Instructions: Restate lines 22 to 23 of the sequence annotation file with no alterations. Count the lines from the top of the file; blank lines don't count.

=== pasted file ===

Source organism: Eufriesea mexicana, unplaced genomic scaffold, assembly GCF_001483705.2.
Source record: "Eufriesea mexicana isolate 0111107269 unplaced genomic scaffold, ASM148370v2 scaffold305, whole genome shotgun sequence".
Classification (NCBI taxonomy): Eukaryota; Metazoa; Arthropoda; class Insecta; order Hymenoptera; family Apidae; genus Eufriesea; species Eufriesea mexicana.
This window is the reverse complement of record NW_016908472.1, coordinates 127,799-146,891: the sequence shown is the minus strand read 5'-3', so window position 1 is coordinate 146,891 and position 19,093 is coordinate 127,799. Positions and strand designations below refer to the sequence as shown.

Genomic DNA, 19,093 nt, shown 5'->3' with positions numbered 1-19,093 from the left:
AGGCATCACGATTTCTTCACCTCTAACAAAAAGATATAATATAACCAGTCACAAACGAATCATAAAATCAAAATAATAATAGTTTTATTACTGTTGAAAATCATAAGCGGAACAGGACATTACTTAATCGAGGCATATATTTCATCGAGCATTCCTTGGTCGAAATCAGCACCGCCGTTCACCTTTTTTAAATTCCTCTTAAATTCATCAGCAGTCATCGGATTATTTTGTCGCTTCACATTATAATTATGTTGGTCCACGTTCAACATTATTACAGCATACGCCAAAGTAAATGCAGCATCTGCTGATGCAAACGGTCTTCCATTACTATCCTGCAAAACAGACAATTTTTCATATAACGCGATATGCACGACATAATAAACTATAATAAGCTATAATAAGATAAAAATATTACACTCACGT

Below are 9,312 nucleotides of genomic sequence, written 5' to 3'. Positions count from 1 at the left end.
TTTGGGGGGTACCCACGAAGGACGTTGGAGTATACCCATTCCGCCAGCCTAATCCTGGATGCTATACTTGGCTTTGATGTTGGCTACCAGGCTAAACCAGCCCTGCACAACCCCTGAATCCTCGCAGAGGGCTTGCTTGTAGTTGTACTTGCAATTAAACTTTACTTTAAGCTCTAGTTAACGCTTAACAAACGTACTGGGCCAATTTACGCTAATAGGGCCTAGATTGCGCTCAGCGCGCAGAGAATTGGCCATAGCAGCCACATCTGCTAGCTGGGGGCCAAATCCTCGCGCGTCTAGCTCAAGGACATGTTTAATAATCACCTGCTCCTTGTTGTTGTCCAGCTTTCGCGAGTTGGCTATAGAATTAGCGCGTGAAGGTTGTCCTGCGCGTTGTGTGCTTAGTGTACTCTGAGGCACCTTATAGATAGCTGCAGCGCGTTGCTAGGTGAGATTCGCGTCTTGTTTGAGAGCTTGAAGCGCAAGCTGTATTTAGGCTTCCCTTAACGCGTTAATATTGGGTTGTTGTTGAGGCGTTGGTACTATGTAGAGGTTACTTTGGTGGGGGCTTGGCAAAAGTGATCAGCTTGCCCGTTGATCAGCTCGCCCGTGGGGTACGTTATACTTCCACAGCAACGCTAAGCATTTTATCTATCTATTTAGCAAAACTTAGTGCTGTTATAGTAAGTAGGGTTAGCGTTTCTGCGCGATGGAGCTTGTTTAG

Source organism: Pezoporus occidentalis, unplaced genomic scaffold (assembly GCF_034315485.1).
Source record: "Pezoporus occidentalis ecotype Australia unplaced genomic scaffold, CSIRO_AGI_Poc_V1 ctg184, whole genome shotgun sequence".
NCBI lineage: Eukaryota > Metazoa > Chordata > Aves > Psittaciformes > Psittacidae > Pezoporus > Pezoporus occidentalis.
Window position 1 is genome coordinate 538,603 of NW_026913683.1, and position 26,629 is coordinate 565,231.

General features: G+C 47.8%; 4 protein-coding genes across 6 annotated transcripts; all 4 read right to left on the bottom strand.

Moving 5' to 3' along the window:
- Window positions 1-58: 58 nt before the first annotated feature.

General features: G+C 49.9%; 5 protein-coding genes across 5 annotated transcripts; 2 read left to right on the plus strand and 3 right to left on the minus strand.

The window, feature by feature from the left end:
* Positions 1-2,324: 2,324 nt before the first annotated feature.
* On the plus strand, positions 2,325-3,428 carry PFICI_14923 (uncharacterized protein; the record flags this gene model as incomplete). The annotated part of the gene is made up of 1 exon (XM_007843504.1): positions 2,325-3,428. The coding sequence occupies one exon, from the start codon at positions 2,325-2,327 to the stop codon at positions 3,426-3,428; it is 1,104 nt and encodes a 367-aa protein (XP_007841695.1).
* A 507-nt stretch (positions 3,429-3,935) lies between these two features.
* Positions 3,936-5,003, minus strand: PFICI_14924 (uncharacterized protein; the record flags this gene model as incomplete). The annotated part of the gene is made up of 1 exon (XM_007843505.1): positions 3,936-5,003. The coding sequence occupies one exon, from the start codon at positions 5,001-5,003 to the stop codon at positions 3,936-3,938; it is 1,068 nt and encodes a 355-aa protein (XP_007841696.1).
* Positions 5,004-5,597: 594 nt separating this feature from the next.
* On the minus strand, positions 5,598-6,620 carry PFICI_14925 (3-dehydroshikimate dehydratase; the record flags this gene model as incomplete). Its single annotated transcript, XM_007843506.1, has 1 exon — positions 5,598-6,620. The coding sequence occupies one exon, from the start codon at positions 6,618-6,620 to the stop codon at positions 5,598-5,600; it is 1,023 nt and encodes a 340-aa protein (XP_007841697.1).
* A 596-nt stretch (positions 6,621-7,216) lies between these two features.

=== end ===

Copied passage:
* Positions 5,004-5,597: 594 nt separating this feature from the next.
* On the minus strand, positions 5,598-6,620 carry PFICI_14925 (3-dehydroshikimate dehydratase; the record flags this gene model as incomplete). Its single annotated transcript, XM_007843506.1, has 1 exon — positions 5,598-6,620. The coding sequence occupies one exon, from the start codon at positions 6,618-6,620 to the stop codon at positions 5,598-5,600; it is 1,023 nt and encodes a 340-aa protein (XP_007841697.1).